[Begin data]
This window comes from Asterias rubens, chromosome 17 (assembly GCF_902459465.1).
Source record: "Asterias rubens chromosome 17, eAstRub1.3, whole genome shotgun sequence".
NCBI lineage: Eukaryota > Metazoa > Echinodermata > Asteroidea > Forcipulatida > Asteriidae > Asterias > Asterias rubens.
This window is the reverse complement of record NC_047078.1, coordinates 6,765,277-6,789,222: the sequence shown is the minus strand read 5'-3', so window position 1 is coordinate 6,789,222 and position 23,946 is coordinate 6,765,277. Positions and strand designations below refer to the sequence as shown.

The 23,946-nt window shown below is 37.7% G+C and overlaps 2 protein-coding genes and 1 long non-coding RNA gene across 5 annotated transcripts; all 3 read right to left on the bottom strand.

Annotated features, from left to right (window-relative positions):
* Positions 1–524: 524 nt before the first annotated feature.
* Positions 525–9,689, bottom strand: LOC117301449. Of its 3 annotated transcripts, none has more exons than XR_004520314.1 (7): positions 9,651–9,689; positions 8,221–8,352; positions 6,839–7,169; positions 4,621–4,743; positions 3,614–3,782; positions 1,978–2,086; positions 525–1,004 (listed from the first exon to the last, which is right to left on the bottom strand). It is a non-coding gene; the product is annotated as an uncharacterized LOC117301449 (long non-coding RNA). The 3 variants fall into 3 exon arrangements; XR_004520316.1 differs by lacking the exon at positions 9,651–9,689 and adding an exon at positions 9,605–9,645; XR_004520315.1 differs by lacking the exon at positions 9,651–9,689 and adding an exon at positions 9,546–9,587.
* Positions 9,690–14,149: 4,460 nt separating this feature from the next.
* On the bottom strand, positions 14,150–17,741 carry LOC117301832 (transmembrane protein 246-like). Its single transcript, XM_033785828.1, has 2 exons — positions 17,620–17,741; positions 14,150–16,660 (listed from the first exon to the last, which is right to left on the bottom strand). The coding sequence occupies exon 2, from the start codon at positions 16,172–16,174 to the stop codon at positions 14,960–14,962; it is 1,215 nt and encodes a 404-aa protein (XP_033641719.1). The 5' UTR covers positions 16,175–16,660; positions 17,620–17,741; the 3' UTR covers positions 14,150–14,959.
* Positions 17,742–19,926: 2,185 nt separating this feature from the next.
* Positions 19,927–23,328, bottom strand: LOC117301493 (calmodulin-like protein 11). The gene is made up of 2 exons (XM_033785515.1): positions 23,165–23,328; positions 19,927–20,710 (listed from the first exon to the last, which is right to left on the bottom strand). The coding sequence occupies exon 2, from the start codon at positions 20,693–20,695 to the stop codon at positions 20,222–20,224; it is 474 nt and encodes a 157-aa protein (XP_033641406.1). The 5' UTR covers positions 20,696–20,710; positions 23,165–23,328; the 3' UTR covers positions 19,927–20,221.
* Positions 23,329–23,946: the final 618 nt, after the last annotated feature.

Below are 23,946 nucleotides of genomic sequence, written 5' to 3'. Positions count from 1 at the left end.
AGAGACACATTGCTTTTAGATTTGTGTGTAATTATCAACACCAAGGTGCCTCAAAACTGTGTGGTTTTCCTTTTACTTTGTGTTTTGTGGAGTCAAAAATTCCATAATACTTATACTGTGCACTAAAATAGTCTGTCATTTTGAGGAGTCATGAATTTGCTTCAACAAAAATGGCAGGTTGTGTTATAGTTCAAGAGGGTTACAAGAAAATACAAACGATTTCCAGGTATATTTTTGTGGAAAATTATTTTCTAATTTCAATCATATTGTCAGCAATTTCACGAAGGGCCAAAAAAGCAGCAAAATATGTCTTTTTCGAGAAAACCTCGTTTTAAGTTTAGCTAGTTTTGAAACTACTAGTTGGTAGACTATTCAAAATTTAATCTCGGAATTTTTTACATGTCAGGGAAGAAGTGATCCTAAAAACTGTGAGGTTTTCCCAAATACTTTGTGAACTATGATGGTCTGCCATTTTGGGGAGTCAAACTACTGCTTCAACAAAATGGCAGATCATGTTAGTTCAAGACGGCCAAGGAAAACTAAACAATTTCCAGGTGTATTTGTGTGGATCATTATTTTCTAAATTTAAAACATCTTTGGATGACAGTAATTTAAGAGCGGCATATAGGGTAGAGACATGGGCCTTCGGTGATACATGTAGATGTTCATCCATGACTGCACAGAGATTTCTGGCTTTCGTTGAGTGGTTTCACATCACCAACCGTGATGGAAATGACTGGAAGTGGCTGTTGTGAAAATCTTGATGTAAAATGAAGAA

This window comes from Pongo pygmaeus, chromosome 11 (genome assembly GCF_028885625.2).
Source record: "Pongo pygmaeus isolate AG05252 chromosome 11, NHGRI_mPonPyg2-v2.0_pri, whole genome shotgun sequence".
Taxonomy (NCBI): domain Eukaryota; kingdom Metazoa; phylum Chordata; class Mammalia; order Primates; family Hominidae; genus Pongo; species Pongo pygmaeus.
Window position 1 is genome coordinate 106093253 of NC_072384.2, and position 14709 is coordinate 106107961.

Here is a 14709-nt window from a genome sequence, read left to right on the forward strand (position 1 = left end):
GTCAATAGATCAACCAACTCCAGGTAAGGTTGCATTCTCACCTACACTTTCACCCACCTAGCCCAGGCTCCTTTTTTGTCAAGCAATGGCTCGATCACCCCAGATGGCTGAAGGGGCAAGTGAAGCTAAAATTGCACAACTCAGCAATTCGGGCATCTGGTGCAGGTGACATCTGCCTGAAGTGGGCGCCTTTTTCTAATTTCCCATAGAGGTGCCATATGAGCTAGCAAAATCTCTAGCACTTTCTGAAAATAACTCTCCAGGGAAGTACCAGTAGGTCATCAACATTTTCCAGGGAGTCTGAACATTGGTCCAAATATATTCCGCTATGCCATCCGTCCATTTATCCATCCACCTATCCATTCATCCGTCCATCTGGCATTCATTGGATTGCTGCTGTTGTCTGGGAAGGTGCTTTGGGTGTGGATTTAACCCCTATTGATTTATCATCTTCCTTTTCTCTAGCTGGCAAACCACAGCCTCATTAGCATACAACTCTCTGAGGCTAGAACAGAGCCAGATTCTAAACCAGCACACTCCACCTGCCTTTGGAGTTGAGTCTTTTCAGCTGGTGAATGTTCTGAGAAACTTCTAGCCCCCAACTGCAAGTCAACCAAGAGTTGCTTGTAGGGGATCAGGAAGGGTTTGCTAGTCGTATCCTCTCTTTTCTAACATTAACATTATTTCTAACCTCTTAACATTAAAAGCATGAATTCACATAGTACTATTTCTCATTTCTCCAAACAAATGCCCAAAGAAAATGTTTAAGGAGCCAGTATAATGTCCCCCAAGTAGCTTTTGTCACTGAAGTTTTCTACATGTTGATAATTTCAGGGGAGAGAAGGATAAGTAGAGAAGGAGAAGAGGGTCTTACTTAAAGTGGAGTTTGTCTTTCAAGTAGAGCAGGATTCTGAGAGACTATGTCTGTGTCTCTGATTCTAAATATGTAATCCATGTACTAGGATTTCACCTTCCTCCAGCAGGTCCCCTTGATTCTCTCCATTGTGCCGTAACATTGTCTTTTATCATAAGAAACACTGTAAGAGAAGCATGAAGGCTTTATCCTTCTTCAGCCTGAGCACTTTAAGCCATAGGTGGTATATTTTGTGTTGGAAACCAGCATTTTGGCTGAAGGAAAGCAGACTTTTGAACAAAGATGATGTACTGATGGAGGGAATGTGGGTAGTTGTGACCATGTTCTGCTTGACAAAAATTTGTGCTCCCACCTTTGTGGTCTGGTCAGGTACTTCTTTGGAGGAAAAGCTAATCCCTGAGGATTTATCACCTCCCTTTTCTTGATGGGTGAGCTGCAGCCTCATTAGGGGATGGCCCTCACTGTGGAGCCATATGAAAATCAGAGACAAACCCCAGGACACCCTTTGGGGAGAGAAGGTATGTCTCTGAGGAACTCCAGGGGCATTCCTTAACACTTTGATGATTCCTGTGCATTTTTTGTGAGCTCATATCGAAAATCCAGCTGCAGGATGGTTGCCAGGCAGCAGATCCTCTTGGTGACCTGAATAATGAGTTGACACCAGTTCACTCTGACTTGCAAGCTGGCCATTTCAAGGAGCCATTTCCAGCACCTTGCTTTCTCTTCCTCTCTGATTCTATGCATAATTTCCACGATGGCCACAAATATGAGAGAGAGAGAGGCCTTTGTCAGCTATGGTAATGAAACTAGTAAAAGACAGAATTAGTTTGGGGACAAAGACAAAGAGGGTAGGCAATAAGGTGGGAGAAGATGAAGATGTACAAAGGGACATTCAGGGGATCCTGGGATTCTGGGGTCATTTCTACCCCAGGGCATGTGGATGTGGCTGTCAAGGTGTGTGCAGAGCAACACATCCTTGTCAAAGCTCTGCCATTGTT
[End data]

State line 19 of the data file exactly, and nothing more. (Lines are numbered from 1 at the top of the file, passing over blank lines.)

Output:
Window position 1 is genome coordinate 106093253 of NC_072384.2, and position 14709 is coordinate 106107961.